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The dollar was slightly higher against the yen and the euro during Asia trade Monday, with a lack of fresh trading cues leaving investors with little reason to make any major moves.

Around 0250 GMT, the greenback was at Y123.98 from Y123.89 late Friday in New York.

The greenback edged up early in the session to Y124.12, regaining some of the ground lost Friday after disappointing U.S. employment-cost data cast doubt on a September rate increase by the Federal Reserve. But stock market weakness in Tokyo and China soon put a lid on gains. The Nikkei Stock Average was down 0.5% midday, while the Shanghai Composite Index shed 1.5%.

The dollar “remains directionless in a comfort zone,” said Yuzo Sakai, manager of FX business promotion at Tokyo Forex & Ueda Harlow, adding that market participants have little choice but to avoid making major trades in the absence of catalysts.

With the dollar lacking direction, investors are increasingly shifting their attention to highly anticipated U.S. jobs data for July on Friday.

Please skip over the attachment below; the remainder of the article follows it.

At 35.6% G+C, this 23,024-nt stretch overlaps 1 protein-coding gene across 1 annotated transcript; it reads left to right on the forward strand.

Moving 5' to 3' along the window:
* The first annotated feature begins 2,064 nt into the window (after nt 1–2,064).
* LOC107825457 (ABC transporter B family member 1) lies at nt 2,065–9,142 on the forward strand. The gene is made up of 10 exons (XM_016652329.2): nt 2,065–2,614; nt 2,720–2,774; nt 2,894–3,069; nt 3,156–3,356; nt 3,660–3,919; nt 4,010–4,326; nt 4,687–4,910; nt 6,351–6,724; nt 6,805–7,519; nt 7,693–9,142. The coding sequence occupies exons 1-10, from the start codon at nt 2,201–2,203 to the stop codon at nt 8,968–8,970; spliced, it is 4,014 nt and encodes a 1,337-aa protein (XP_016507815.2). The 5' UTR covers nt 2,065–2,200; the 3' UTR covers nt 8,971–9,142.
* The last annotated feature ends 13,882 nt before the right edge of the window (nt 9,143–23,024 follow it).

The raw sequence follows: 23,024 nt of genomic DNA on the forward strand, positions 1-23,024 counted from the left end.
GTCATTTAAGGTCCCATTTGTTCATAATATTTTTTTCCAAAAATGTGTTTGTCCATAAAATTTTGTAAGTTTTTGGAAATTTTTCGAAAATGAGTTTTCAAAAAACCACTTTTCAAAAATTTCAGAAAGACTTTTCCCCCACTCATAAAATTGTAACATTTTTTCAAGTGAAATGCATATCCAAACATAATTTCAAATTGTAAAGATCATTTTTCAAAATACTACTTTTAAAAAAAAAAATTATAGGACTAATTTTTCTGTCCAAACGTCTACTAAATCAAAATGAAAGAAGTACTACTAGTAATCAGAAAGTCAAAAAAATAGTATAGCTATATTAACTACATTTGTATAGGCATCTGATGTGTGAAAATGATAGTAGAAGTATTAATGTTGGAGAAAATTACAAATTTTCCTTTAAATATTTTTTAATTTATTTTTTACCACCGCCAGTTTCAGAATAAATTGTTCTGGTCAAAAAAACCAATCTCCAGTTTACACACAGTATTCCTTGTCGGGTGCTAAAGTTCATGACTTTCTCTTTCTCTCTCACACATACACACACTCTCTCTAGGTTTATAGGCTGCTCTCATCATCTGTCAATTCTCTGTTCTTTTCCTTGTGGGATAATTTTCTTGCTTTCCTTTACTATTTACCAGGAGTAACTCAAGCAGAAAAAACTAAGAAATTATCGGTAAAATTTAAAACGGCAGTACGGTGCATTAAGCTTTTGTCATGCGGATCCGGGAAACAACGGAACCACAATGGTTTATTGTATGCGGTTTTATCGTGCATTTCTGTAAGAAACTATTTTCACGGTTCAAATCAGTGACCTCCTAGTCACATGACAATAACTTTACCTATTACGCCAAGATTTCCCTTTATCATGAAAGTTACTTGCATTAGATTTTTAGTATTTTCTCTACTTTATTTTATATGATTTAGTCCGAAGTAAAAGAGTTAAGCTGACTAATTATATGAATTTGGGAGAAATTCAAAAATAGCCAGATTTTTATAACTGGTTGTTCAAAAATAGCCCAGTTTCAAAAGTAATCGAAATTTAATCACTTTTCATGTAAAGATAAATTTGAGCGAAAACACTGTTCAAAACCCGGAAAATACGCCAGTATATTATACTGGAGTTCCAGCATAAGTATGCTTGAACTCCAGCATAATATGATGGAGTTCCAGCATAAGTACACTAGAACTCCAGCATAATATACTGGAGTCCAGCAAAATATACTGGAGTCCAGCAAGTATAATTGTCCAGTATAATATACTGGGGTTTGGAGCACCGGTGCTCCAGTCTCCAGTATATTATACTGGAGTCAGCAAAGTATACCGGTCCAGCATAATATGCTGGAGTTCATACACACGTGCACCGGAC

“The heightened attention on the upcoming labor data is unusual,” said FPG Securities chief executive Koji Fukaya in a note.

Hopes remain high among investors that potentially upbeat labor data could help the dollar break above resistance around the so-called “Kuroda line” of Y124.60, the dollar level before the Bank of Japan Gov. Haruhiko Kuroda made comments about the yen in June. At that time, Mr. Kuroda caused the greenback to slide roughly Y2 from around Y124.60 after saying the yen was unlikely to weaken any more in relative terms. He later clarified his position by saying he was neither trying to assess the nominal exchange rate nor forecast its future movement.